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Sweden’s highest court rules in Skandia case

SWEDEN – Sweden’s highest court has upheld the European Court of Justice’s ruling in the so-called Skandia case, seen as a test case for pan-European occupational pensions.

The Supreme Administrative Court has ruled that it is incompatible with European Union law to deny immediate deduction for occupational pension premiums paid to insurance companies in other EU countries.

"This ruling is important for Skandia,” said Skandia's general counsel Jan-Mikael Bexhed. “The principles that it lays down will apply throughout the European Union. It entails that new, interesting business opportunities will be opened for Skandia over the long term."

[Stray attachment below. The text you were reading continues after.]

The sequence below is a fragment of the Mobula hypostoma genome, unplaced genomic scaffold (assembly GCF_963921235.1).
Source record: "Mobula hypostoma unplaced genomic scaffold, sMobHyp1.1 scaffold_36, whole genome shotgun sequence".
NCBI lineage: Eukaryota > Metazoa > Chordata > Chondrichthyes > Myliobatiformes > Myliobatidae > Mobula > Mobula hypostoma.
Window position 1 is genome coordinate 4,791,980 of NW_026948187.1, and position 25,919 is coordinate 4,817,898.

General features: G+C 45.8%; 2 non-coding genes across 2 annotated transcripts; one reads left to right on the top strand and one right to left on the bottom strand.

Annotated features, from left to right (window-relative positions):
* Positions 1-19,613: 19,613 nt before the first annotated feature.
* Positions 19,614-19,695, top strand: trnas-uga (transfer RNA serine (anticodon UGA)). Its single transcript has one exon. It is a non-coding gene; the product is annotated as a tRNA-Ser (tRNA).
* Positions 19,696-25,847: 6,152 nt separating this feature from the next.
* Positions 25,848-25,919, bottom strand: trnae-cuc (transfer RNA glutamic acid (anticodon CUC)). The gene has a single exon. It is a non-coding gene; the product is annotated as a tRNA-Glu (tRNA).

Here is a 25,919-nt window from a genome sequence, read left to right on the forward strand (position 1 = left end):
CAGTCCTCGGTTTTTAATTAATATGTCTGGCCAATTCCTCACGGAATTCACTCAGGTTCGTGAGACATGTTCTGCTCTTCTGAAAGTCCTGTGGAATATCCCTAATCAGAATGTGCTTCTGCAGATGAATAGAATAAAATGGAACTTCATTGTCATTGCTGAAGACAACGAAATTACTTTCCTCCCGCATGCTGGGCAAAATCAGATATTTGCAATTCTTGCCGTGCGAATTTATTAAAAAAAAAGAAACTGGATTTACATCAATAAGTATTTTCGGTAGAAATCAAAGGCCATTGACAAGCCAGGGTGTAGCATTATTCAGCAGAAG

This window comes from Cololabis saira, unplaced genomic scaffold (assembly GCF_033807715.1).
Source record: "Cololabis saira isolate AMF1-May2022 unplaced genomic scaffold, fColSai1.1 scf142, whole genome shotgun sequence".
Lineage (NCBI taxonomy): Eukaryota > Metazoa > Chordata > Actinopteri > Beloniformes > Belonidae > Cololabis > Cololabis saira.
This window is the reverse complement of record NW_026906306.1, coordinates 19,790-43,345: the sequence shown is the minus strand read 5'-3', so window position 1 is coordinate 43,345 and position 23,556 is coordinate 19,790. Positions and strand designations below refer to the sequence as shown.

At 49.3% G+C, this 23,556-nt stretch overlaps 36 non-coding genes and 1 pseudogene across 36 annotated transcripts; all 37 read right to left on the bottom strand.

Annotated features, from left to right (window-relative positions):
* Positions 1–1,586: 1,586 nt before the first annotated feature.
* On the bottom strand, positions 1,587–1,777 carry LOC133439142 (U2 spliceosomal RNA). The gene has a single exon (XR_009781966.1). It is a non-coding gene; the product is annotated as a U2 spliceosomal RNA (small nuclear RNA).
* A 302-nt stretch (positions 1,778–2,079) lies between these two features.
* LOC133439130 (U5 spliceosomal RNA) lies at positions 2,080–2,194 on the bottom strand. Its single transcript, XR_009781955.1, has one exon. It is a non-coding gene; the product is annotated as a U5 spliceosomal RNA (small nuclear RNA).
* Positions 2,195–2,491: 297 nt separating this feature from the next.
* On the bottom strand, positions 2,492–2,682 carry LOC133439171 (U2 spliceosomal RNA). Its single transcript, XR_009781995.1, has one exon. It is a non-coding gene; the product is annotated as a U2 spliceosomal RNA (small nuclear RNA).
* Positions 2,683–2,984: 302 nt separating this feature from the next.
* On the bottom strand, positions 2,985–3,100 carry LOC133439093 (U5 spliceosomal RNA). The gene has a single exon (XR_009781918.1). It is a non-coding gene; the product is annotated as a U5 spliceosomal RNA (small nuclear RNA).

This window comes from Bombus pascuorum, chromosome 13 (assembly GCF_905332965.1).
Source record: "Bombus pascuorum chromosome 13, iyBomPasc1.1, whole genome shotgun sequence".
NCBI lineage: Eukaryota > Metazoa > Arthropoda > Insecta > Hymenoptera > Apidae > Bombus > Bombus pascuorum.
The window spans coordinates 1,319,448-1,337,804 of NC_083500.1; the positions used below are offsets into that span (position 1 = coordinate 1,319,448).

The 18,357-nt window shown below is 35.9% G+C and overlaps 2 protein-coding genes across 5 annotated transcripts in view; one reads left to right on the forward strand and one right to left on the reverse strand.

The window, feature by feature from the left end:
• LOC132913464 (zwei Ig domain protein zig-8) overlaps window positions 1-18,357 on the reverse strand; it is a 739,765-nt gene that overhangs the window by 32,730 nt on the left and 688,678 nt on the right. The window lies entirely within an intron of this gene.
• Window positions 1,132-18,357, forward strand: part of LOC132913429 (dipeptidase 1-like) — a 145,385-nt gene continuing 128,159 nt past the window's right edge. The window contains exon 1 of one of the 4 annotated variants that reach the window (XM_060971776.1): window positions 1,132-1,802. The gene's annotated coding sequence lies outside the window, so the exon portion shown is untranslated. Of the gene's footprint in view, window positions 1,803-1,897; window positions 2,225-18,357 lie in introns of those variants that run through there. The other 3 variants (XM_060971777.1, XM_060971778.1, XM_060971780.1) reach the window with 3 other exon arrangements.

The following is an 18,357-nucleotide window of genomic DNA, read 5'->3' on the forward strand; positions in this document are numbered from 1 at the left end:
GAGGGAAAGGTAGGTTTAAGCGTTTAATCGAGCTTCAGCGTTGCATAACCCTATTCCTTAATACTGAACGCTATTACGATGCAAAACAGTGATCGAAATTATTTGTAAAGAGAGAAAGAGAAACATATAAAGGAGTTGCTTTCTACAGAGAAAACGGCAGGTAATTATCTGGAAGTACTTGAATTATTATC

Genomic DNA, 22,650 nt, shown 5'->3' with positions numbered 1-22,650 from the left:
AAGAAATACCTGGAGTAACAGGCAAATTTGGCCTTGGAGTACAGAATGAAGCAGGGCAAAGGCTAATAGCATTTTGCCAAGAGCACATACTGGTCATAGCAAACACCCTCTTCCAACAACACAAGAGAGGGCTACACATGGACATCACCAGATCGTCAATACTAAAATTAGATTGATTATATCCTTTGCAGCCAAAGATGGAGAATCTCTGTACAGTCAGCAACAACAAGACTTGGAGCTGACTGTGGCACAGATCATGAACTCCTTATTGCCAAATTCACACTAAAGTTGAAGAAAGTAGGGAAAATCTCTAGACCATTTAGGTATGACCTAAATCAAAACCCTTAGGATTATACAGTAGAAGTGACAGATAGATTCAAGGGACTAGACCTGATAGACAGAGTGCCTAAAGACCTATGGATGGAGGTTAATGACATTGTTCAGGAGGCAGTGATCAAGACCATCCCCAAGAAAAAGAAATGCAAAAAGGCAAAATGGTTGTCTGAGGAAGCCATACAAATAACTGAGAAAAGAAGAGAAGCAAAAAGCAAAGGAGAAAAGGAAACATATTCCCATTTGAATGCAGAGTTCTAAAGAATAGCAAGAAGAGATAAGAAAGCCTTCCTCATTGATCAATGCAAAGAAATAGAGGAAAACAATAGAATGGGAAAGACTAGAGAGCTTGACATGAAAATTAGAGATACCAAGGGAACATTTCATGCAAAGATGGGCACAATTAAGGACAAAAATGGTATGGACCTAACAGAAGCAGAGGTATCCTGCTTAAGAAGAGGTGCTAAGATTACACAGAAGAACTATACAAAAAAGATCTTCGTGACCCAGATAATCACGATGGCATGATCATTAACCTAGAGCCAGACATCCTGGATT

The ruling means that the same tax rules will be applied regardless of whether an occupational pension plan is with a domestic insurance company or an insurance company in another EU country.

Life insurer Skandia said the court backed Skandia's position entirely and the ECJ’s ruling of June 2003 – when the ECJ rejected Sweden’s treatment of pension taxation in its final ruling in the case. The case had been brought by Skandia and its Swedish employee Ola Ramstedt.

They took on the Swedish government over the right for employers to claim tax deductions for premiums toward occupational pension plans sold by life assurance companies domiciled in another EU country.

Separately, Skandia said its first quarter sales rose 48% to 25.3 billion crowns.

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